Every day, you’re likely to encounter metals that cannot be found anywhere on the periodic table.
You may play a brass instrument while wearing a white gold necklace – or maybe you cook with a cast iron skillet and store your leftovers in a stainless steel refrigerator.
It’s likely that you know these common metal alloys by name, and you can probably even imagine what they look and feel like. But do you know what base metals these alloys are made of, exactly?
Common Metal Alloys
Today’s infographic comes to us from Alan’s Factory Outlet, and it breaks down metal and non-metal components that go into popular metal alloys.
In total, 20 alloys are highlighted, and they range from household names (i.e. bronze, sterling silver) to lesser-known metals that are crucial for industrial purposes (i.e. solder, gunmetal, magnox).
Humans make metal alloys for various reasons.
Some alloys have long-standing historical significance. For example, electrum is a naturally-occurring alloy of gold and silver (with trace amounts of copper) that was used to make the very first metal coins in ancient history.
However, most of the common metal alloys on the above list are actually human inventions that are used to achieve practical purposes. Some were innovated by brilliant metallurgists, while others were discovered by fluke, but they’ve all had an ongoing impact on our species over time.
Alloys with an Impact
The Bronze Age (3,000 BC – 1,200 BC) is an important historical period that is rightfully named after one game-changing development: the ability to use bronze. This alloy, made from copper and tin, was extremely useful to our ancestors because it is much stronger and harder than its component metals.
Steel is another great example of an alloy that has changed the world. It is one of the most important and widely-used metals today. Without steel, modern civilization (skyscrapers, bridges, etc.) simply wouldn’t be possible.
While nobody knows exactly who invented steel, the alloy has a widely-known cousin that was likely invented in somewhat accidental circumstances.
In 1912, English metallurgist Harry Brearley had been tasked with finding a more erosion-resistant steel for a small arms manufacturer, trying many variations of alloys with none seeming to be suitable. However, in his scrap metal heap – where almost all of the metals he tried were rusting – there was one gun barrel that remained astonishingly untouched.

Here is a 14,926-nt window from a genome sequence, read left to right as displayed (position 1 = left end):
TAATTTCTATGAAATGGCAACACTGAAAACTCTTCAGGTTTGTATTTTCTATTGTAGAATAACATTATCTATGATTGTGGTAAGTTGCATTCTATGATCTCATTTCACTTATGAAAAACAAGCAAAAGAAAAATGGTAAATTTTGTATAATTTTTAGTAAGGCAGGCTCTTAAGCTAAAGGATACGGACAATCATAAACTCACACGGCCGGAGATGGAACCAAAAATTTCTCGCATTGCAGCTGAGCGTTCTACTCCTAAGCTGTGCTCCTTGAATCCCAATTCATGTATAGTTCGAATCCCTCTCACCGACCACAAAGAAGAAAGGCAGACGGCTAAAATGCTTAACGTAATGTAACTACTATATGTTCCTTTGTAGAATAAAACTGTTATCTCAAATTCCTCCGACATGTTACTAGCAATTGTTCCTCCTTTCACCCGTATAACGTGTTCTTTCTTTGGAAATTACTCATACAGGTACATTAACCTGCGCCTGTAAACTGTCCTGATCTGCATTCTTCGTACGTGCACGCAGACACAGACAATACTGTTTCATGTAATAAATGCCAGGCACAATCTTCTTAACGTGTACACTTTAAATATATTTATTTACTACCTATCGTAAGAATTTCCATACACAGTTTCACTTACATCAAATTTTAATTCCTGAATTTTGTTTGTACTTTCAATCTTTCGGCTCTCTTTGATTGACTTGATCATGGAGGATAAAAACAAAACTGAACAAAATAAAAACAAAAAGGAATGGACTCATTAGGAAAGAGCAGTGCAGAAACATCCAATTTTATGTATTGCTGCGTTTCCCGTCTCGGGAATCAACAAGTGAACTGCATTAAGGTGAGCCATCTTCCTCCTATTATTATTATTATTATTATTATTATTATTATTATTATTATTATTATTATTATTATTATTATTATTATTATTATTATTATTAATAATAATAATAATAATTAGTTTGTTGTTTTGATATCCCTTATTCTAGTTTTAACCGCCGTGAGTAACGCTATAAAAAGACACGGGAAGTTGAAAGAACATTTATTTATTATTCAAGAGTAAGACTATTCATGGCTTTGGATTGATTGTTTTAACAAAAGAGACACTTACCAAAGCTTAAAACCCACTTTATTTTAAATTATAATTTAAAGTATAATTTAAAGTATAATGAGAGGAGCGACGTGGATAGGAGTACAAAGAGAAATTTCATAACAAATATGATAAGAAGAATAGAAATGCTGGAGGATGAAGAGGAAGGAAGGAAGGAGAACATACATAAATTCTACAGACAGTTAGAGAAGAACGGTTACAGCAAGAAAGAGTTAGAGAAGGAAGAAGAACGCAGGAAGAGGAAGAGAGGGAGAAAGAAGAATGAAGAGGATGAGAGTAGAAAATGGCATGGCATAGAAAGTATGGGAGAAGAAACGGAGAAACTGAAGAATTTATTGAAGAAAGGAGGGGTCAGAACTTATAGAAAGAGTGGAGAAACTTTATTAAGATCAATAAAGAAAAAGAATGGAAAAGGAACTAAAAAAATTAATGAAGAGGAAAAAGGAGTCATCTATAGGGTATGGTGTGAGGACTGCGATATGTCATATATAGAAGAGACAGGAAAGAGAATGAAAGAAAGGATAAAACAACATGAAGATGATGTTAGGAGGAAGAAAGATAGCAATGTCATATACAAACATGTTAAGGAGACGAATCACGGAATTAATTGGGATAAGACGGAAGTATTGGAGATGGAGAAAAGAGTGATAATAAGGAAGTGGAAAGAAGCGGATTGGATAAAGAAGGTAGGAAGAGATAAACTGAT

The metal alloy – now known to the world as stainless steel – was a step forward in creating a corrosion-resistant steel that is now used in many applications ranging from medical uses to heavy industry.
Charted: Global Uranium Reserves, by Country
We visualize the distribution of the world’s uranium reserves by country, with 3 countries accounting for more than half of total reserves.
Charted: Global Uranium Reserves, by Country
There can be a tendency to believe that uranium deposits are scarce from the critical role it plays in generating nuclear energy, along with all the costs and consequences related to the field.
But uranium is actually fairly plentiful: it’s more abundant than gold and silver, for example, and about as present as tin in the Earth’s crust.
We visualize the distribution of the world’s uranium resources by country, as of 2021. Figures come from the World Nuclear Association, last updated on August 2023.
Ranked: Uranium Reserves By Country (2021)
Australia, Kazakhstan, and Canada have the largest shares of available uranium resources—accounting for more than 50% of total global reserves.
But within these three, Australia is the clear standout, with more than 1.7 million tonnes of uranium discovered (28% of the world’s reserves) currently. Its Olympic Dam mine, located about 600 kilometers north of Adelaide, is the the largest single deposit of uranium in the world—and also, interestingly, the fourth largest copper deposit.
Despite this, Australia is only the fourth biggest uranium producer currently, and ranks fifth for all-time uranium production.
|Share of Global
|Uranium Reserves (Tonnes)
|🇿🇦 South Africa
|🌍 Rest of World
Figures are rounded.
Outside the top three, Russia and Namibia both have roughly the same amount of uranium reserves: about 8% each, which works out to roughly 470,000 tonnes.
South Africa, Brazil, and Niger all have 5% each of the world’s total deposits as well.
China completes the top 10, with a 3% share of uranium reserves, or about 224,000 tonnes.
A caveat to this is that current data is based on known uranium reserves that are capable of being mined economically. The total amount of the world’s uranium is not known exactly—and new deposits can be found all the time. In fact the world’s known uranium reserves increased by about 25% in the last decade alone, thanks to better technology that improves exploration efforts.
Meanwhile, not all uranium deposits are equal. For example, in the aforementioned Olympic Dam, uranium is recovered as a byproduct of copper mining occurring at the same site. In South Africa, it emerges as a byproduct during treatment of ores in the gold mining process. Orebodies with high concentrations of two substances can increase margins, as costs can be shared for two different products.
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